Posted on August 20, 2012 by admin
Changing hard-to-change behavior (habits) is among the greatest challenges we seem to face. These days it seems we tend to call anything that is hard to change or does us harm an addiction. If you scan the popular press you might conclude that as a society we are ‘addicted’ to everything from love, to social media and video games to shopping. The complicated science around what is or is not ‘addiction’ is an important issue for scientists however; these deeper questions don’t need to be answered fully in order for you to make positive changes in your life. Let’s look beyond the label and possible physiological underpinnings to the behavioral and emotional experience we are trying to describe. Often when we say we are ‘addicted’ to something, what we are really saying is we are stuck in a pattern of behavior that is in some way damaging to ourselves (and perhaps others); our quality of life; our health or our happiness. We are saying that despite being rational, well-accomplished, intelligent and loving individuals, some thing that we are doing has a hold on us and despite our persistent effort to change, we feel we are failing.
All human behavior is a consequence of the interaction between our physiological selves (our body/brain) and the overall behavioral environment. What I mean by that is yes our neurotransmitters do in fact respond to our world and the brain’s reward centers are activated when we experience pleasure, however biology is not always destiny. That is why with proper help and persistent effort, many who are addicted to alcohol or drugs or nicotine and so forth are able to stop. This also explains why even long after the direct physiological influence of that substance has left our body (withdrawal) we continue to struggle with staying stopped. If addiction was purely physical, once you got through physiological withdrawal, then it would be done. So what we can conclude from all this is that even for things like those I mentioned, where there is a clear and well-defined physiological addiction, a huge portion of why we overindulge or abuse these things is determined by learning, emotions, and psychological factors. This is likely even more true when it comes to damaging behavior for which the physiological links are less clear like eating, gambling, shopping, sex and so on. Sure the ‘reward’ systems are activated by some of these things, but the science around just how much of this activation is just normal brain activity vs. a sign of a physiological addiction and/or a target for possible medicine to assist is far less clear. Furthermore, even when a physiological component is a part of the picture, it is never sufficient to account for the whole problem we experience.
What is clear about all of these behaviors is that we likely learned to use these things to serve some useful purpose like to feel good, to fill an emotional void or just to cope with daily life. In order to succeed at changing the behavior we will need to unlearn this faulty coping and replace it with new and less damaging strategies. This is why the tendency to call everything ‘an addiction’ can be disturbing, as it can inaccurately imply that damaging behavior is somehow ingrained in our biological roadmap and by extension, unchangeable. The bottom line is that even when there is a physiological component, the lion’s share of the problem in terms of long-term change lies in learned behavior. The good news is that anything that can be learned can be unlearned, and we are all capable of learning more effective strategies. For example, if we look at weight control. At any point in time, during any day, we are faced with dozens of mini-decisions that will impact our weight. These range from things that are loosely related to those that are more obvious. For example, the decision to roll over for an extra 15 minutes in the morning, may cause you to be a little late, which leads to skipping packing a healthy lunch, which also adds stress to the start of your day and so on. This is very likely to build up towards making a less healthy decision at lunch. This is an example of subtle. A more obvious example might be when you make that decision to eat a fast food burger in your car for lunch. Most of us know this will not help our effort to lose weight – or do we. In fact it would seem that we are very skilled at denying even this obvious connection to interfering with our goals ‘in the moment’. Why? Because we have through repetition learned that the immediate reward of simplicity, reducing time pressure, and the emotionally (and possibly physiologically) rewarding experience of eating pleasurable high fat food choices all outweigh the potential for longer-term consequence (weight gain). Add in the denial factor (“I will make up for it later”) and we appear doomed. Lack of awareness in the moment of exactly what is going on with each of these mini-decisions, in my opinion is a major contributor to lack of weight loss success and lack of success with changing most troublesome behavior patterns.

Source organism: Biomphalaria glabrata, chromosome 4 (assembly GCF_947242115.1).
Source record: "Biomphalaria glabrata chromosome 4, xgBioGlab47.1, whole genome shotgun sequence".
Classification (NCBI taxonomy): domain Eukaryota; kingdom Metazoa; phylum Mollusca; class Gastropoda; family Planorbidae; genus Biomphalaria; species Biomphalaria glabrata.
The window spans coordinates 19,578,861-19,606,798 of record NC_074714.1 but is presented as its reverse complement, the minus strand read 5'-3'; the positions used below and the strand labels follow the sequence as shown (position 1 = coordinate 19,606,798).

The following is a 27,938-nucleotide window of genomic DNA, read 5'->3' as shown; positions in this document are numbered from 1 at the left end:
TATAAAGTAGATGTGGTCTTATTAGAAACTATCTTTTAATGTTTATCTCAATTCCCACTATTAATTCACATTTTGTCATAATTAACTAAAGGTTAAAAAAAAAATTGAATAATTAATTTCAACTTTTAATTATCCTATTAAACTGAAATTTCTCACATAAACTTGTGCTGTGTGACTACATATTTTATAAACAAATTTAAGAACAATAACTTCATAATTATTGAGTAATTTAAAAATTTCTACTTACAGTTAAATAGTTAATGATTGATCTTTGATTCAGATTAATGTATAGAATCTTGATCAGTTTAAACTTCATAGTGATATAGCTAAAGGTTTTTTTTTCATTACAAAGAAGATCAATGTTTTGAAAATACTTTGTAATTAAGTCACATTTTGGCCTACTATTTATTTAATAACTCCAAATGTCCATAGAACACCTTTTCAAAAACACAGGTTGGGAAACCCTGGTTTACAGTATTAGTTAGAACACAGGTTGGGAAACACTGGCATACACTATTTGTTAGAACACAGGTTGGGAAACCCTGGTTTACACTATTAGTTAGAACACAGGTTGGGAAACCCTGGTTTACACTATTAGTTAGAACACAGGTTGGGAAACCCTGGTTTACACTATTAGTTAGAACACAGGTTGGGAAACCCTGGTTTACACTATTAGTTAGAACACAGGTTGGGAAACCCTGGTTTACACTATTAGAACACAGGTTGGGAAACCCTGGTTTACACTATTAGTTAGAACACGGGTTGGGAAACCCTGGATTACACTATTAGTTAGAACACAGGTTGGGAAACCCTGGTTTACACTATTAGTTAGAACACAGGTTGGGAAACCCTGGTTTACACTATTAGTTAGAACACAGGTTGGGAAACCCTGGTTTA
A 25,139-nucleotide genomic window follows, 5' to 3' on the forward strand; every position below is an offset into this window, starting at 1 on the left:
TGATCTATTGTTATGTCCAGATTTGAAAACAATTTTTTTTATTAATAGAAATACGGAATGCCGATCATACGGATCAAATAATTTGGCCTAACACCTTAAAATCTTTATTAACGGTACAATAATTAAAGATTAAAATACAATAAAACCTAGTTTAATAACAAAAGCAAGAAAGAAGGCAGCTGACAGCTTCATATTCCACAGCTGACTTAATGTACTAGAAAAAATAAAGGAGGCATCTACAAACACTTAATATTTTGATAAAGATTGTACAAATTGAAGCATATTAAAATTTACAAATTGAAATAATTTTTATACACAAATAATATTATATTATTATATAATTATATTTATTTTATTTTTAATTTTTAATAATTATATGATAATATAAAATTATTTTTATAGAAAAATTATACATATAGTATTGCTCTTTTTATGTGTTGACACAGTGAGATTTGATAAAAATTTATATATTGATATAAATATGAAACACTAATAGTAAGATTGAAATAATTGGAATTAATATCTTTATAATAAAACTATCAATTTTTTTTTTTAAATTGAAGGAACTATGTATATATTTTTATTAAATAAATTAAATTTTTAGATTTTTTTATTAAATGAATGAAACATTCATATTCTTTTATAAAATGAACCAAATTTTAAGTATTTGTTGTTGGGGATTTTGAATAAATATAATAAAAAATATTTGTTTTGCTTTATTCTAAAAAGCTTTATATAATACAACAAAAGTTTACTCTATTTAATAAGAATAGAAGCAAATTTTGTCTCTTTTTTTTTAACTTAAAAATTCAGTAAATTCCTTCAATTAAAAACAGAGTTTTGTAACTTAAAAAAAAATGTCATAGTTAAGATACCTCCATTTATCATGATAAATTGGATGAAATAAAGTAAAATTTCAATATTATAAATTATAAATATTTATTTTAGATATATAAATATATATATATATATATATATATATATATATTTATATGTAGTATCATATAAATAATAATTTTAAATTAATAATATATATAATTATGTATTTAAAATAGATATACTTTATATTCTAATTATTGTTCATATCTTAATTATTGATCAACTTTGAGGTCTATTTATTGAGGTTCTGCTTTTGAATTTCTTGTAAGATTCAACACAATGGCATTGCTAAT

If you look to the Self Help section of www.DrBinks.com you will find some useful tools and more detailed information for helping you identify and change behavior patterns in the context of your daily life (The Matrix©). But here is a quick and practical preview of one strategy:
Before making any decision and acting on it, pause briefly and answer the following questions:
What am I thinking RIGHT NOW?
What am I feeling RIGHT NOW?
Why is doing this so important to me RIGHT NOW?
What are the consequences NOW?
What are the consequences LATER?
Using a strategy like this is a simple way to pause and become more aware ‘in the moment’ and is a first step in changing old habits.